The weather could also be a mitigating factor, said Carrabec Athletic Director Erik Carey. Rain is in the forecast across the area Monday, leaving teams without turf fields in limbo.

To help get some reps in before its playoff football and field hockey games, Skowhegan is allowing players and coaches to attend optional practices Saturday and Sunday. The practices at Skowhegan Area High School, Athletic Director Brian Jones said, will include an “increased police presence.”

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“For kids to go two days without anything is difficult, and to know kids are at home by themselves is difficult,” Jones said. “Kids are asking for practice rather than to be stuck out home, so we wanted to give them that chance and make practices optional for them, and also the kids and the families that are still a bit leery of venturing out.”

This Friday photo shows arched gates of Cony Middle/High School’s Fuller Field in Augusta. Cony teams were set to play host a Class B North football quarterfinal against Mt. Blue and a Class A North field hockey semifinal against Nokomis on Saturday but both playoff games have been postponed because of the Lewiston shootings. Joe Phelan/Kennebec Journal

Seven football playoff games involving central Maine teams were scheduled this weekend, including regional quarterfinals for 11-man teams and two eight-man semifinals.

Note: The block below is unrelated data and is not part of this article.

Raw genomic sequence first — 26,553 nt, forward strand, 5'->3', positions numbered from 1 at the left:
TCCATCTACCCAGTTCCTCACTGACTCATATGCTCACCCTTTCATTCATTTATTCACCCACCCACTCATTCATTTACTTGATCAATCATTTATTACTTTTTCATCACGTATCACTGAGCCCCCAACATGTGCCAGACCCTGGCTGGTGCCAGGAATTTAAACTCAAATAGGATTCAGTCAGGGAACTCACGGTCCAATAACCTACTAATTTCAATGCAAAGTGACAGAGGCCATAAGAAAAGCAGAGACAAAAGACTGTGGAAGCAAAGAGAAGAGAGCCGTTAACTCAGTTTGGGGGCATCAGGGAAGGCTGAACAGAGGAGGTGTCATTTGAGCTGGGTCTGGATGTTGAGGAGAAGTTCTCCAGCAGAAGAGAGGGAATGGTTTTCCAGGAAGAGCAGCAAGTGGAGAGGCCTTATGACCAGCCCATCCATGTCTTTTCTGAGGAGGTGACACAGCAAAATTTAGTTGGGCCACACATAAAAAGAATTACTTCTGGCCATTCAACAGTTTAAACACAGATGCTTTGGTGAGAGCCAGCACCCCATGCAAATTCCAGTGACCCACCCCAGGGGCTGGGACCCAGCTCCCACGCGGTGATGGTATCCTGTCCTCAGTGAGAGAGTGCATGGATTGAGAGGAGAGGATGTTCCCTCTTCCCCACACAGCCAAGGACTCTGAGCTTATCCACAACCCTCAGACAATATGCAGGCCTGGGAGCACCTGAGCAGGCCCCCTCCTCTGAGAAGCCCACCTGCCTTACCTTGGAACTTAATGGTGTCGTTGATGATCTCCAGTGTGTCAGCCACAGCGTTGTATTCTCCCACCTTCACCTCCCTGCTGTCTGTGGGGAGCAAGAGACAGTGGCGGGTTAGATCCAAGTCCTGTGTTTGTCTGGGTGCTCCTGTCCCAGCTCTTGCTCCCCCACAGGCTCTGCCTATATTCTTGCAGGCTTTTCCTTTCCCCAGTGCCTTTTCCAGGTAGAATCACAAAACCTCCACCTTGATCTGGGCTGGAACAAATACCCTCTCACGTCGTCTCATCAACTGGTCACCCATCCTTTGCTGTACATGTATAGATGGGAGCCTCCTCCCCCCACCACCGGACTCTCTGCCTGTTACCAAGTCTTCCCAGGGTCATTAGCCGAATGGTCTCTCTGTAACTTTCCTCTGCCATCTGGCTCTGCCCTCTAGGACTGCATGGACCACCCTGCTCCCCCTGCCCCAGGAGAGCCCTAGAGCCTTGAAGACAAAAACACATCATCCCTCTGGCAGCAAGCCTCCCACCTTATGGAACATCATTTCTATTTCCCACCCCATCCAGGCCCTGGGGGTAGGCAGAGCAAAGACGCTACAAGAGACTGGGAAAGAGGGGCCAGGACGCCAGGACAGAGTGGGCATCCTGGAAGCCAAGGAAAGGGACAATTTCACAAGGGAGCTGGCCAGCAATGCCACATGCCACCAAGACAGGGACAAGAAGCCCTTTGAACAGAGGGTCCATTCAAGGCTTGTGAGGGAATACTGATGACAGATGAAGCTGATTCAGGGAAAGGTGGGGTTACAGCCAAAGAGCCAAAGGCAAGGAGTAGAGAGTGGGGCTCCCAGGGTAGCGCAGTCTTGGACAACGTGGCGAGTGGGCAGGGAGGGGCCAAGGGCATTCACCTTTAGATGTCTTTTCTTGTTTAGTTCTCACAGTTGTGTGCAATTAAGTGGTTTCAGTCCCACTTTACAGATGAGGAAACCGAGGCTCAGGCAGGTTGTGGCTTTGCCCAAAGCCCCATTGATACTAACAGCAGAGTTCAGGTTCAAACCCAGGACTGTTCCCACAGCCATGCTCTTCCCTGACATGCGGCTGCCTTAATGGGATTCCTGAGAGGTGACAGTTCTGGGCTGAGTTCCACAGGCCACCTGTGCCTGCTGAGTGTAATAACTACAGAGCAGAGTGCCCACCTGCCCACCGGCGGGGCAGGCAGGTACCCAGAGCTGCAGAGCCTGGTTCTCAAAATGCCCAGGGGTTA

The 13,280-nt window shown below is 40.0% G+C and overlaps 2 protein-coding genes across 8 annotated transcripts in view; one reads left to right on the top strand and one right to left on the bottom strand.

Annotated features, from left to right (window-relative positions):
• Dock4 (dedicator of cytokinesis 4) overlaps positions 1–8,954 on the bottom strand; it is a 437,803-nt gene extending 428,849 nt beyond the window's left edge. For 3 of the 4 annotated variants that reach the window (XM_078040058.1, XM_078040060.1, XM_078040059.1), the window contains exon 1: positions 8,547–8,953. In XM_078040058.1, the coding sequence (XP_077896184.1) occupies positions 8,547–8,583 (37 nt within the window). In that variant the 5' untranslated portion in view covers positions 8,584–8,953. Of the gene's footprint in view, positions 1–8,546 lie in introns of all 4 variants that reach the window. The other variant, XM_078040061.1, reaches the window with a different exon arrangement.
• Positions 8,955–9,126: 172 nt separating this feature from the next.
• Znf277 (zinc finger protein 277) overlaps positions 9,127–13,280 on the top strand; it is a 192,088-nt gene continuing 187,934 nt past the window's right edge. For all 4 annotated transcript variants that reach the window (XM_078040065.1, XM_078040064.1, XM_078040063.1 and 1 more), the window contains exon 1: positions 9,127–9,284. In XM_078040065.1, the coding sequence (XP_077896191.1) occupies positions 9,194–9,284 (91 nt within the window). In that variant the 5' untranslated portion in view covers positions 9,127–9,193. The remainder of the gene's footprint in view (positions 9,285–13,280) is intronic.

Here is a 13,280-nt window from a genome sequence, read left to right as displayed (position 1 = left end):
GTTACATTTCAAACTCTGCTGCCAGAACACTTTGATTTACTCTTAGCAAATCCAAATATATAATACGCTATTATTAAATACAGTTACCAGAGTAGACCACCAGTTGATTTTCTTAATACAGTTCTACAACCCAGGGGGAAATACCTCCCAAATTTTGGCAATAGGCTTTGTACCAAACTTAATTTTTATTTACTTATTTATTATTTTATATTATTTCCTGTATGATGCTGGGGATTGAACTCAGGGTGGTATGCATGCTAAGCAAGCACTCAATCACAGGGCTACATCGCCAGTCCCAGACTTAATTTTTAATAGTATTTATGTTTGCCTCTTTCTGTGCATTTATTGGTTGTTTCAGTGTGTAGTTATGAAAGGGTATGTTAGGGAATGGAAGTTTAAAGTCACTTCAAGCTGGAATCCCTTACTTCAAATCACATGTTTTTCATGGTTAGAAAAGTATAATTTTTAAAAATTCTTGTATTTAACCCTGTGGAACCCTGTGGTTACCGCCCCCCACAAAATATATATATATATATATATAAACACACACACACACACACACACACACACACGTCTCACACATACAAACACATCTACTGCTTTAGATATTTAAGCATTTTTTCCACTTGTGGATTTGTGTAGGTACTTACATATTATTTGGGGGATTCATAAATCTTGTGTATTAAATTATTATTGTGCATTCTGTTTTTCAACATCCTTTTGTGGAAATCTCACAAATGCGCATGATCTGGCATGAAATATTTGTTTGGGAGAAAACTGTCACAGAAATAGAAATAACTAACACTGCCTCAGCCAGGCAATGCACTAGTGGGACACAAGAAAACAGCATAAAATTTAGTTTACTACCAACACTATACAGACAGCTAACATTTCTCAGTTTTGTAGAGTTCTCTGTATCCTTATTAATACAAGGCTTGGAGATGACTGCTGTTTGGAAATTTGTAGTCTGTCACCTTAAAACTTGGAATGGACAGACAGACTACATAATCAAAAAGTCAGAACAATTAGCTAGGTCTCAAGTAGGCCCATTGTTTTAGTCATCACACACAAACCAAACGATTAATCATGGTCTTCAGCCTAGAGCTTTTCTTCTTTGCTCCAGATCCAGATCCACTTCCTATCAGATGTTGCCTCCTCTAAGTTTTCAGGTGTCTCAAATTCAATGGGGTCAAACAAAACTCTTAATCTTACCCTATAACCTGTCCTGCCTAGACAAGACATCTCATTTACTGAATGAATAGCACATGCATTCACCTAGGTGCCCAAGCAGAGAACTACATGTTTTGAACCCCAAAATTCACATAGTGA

With those teams now playing Monday and Tuesday, there are questions about what the turnaround time could be for next week. Playing on just a couple days rest isn’t an ideal option in football, leaving teams that win Monday looking to play their next games Saturday. Those teams that play Tuesday would likely not compete again until Monday, Nov. 6.

“I’d like to believe that, probably, whoever is the winner of our game Monday night (against Gardiner) will have their following contest that Saturday,” Jones said. “That would be the ideal scenario, and after that, we’ll be back on a normal schedule with regionals the 11th and state championships the 18th.”

Seven central Maine field hockey teams are still alive in the playoffs, and the logistics of the semifinal matchups mean at least three of those teams are guaranteed to play in next week’s regional finals. In soccer, the area has eight boys teams and six girls teams playing as the semifinals get set to begin.

Carey, the Carrabec athletic director, said he appreciated the extended window for teams to play their soccer games. Although Carrabec returned to school Friday, the teams still aren’t practicing, and securing officials and venues for Saturday at the last minute would have been a difficult task even if teams had been cleared to resume play.

Now, Carrabec can play its home boys semifinal against Rangeley and girls road semifinal against Madison on Tuesday. When the Cobras and their opponents take to the pitch for those games, they’ll be showing their support with shirts reading “Carrabec Supports Lewiston,” as will Rangeley and Madison with the names of their respective schools.

“There’s going to be a map of Maine and then a heart right where Lewiston would be,” Carey said. “We made them for Rangeley to come here, and we didn’t want to have our girls go to Madison and not have Madison have them, so we added them to the order. It’s just a little something to show our support and that we care.”

Portland Press Herald sports writer Travis Lazarczyk contributed to this report.